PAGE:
U.S. District Court Magistrate Judge Donald J. Scheer said during his ruling in Detroit that federal prosecutors had provided the court with "very disturbing information."
Scheer said that he agreed with defense attorneys that possessing firearms, mistrusting the government and practicing military exercises are not illegal.
However, he said, "there comes a point when those activities ... may lead to actions which would constitute evidence of criminal offense."
Defense attorney James Thomas, who represents Josh Stone, 21, appealed Scheer's ruling and expected others to do the same. A hearing wasn't expected until next week.
Thomas said the charges are serious, but "the indictment is nothing more than a piece of paper."
The eight are suspected members of a group called the Hutaree, which is based in southern Michigan's Lenawee County. A ninth suspect is being held in Indiana.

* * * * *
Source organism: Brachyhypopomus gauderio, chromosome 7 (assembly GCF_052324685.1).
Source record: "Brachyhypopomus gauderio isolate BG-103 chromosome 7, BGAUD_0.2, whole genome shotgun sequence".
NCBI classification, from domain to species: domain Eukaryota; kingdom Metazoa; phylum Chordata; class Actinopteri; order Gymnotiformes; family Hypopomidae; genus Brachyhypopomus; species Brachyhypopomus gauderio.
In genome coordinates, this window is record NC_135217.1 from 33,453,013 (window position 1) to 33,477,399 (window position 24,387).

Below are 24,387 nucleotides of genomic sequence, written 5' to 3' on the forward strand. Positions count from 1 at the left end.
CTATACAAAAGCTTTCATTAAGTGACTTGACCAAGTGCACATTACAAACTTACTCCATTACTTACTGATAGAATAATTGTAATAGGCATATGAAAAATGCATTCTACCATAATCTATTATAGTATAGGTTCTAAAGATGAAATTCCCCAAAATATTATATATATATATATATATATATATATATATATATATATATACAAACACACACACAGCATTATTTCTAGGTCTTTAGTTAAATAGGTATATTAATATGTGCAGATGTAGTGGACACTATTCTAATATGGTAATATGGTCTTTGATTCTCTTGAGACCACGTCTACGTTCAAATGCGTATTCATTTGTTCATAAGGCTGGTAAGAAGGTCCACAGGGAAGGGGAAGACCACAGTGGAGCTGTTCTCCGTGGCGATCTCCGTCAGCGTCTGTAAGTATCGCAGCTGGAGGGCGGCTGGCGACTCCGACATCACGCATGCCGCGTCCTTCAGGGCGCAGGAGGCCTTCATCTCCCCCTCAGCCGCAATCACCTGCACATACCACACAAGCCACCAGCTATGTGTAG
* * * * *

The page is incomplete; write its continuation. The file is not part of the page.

All the defendants were charged this week with seditious conspiracy, or plotting to levy war against the U.S., attempting to use weapons of mass destruction and other crimes.
They planned to make a false 911 call, kill responding police officers and set off a bomb at the funeral to kill many more, according to prosecutors. The FBI said it broke up the plot with the help of an undercover agent and informants.
The Hutaree are self-proclaimed "Christian warriors" who trained themselves in paramilitary techniques in preparation for what they say on their Web site is a battle against the Antichrist.